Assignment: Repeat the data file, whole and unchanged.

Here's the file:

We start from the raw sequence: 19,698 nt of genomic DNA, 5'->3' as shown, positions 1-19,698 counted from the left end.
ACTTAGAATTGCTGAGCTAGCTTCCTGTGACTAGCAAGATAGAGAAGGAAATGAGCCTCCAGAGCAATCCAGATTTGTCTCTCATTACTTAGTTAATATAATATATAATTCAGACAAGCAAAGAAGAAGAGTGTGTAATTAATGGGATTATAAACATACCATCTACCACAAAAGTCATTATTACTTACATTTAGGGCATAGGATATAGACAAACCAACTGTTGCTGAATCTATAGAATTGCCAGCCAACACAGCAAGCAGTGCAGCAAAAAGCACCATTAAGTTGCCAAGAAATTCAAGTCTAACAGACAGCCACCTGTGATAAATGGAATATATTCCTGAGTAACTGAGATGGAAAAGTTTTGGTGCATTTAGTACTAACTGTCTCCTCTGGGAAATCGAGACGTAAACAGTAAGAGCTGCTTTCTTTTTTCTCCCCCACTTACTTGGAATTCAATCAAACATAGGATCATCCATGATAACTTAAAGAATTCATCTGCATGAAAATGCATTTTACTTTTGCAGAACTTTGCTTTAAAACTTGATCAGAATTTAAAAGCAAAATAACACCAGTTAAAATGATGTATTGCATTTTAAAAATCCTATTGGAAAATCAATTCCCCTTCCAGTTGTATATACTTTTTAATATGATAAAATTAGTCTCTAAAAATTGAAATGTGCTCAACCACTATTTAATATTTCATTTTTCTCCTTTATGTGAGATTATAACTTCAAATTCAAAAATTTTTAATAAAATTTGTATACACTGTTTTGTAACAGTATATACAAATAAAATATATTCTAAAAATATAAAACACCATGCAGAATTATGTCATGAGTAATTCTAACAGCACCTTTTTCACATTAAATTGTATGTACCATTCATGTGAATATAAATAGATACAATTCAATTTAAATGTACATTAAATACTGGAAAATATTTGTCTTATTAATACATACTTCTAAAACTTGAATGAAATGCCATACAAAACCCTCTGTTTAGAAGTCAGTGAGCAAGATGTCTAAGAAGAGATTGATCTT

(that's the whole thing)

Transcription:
We start from the raw sequence: 19,698 nt of genomic DNA, 5'->3' as shown, positions 1-19,698 counted from the left end.
ACTTAGAATTGCTGAGCTAGCTTCCTGTGACTAGCAAGATAGAGAAGGAAATGAGCCTCCAGAGCAATCCAGATTTGTCTCTCATTACTTAGTTAATATAATATATAATTCAGACAAGCAAAGAAGAAGAGTGTGTAATTAATGGGATTATAAACATACCATCTACCACAAAAGTCATTATTACTTACATTTAGGGCATAGGATATAGACAAACCAACTGTTGCTGAATCTATAGAATTGCCAGCCAACACAGCAAGCAGTGCAGCAAAAAGCACCATTAAGTTGCCAAGAAATTCAAGTCTAACAGACAGCCACCTGTGATAAATGGAATATATTCCTGAGTAACTGAGATGGAAAAGTTTTGGTGCATTTAGTACTAACTGTCTCCTCTGGGAAATCGAGACGTAAACAGTAAGAGCTGCTTTCTTTTTTCTCCCCCACTTACTTGGAATTCAATCAAACATAGGATCATCCATGATAACTTAAAGAATTCATCTGCATGAAAATGCATTTTACTTTTGCAGAACTTTGCTTTAAAACTTGATCAGAATTTAAAAGCAAAATAACACCAGTTAAAATGATGTATTGCATTTTAAAAATCCTATTGGAAAATCAATTCCCCTTCCAGTTGTATATACTTTTTAATATGATAAAATTAGTCTCTAAAAATTGAAATGTGCTCAACCACTATTTAATATTTCATTTTTCTCCTTTATGTGAGATTATAACTTCAAATTCAAAAATTTTTAATAAAATTTGTATACACTGTTTTGTAACAGTATATACAAATAAAATATATTCTAAAAATATAAAACACCATGCAGAATTATGTCATGAGTAATTCTAACAGCACCTTTTTCACATTAAATTGTATGTACCATTCATGTGAATATAAATAGATACAATTCAATTTAAATGTACATTAAATACTGGAAAATATTTGTCTTATTAATACATACTTCTAAAACTTGAATGAAATGCCATACAAAACCCTCTGTTTAGAAGTCAGTGAGCAAGATGTCTAAGAAGAGATTGATCTT